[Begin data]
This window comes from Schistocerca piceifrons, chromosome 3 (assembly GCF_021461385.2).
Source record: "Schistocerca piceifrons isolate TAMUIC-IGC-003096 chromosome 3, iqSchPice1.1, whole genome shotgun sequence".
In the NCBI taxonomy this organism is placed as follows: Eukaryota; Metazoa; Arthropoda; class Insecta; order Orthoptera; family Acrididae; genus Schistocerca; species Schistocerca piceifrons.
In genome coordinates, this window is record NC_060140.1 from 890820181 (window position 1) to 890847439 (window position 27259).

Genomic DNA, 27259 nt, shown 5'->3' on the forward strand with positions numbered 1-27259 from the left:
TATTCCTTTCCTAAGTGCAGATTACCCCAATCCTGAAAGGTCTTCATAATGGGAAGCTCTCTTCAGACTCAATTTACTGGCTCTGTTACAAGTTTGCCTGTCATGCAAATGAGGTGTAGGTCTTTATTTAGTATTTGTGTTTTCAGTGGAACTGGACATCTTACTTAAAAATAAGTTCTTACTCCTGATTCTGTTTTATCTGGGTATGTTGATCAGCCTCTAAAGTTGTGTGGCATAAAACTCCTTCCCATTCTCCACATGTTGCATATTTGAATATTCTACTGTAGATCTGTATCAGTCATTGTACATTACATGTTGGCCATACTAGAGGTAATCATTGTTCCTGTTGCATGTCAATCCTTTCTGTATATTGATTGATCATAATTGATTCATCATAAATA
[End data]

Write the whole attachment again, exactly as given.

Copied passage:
This window comes from Schistocerca piceifrons, chromosome 3 (assembly GCF_021461385.2).
Source record: "Schistocerca piceifrons isolate TAMUIC-IGC-003096 chromosome 3, iqSchPice1.1, whole genome shotgun sequence".
In the NCBI taxonomy this organism is placed as follows: Eukaryota; Metazoa; Arthropoda; class Insecta; order Orthoptera; family Acrididae; genus Schistocerca; species Schistocerca piceifrons.
In genome coordinates, this window is record NC_060140.1 from 890820181 (window position 1) to 890847439 (window position 27259).

Genomic DNA, 27259 nt, shown 5'->3' on the forward strand with positions numbered 1-27259 from the left:
TATTCCTTTCCTAAGTGCAGATTACCCCAATCCTGAAAGGTCTTCATAATGGGAAGCTCTCTTCAGACTCAATTTACTGGCTCTGTTACAAGTTTGCCTGTCATGCAAATGAGGTGTAGGTCTTTATTTAGTATTTGTGTTTTCAGTGGAACTGGACATCTTACTTAAAAATAAGTTCTTACTCCTGATTCTGTTTTATCTGGGTATGTTGATCAGCCTCTAAAGTTGTGTGGCATAAAACTCCTTCCCATTCTCCACATGTTGCATATTTGAATATTCTACTGTAGATCTGTATCAGTCATTGTACATTACATGTTGGCCATACTAGAGGTAATCATTGTTCCTGTTGCATGTCAATCCTTTCTGTATATTGATTGATCATAATTGATTCATCATAAATA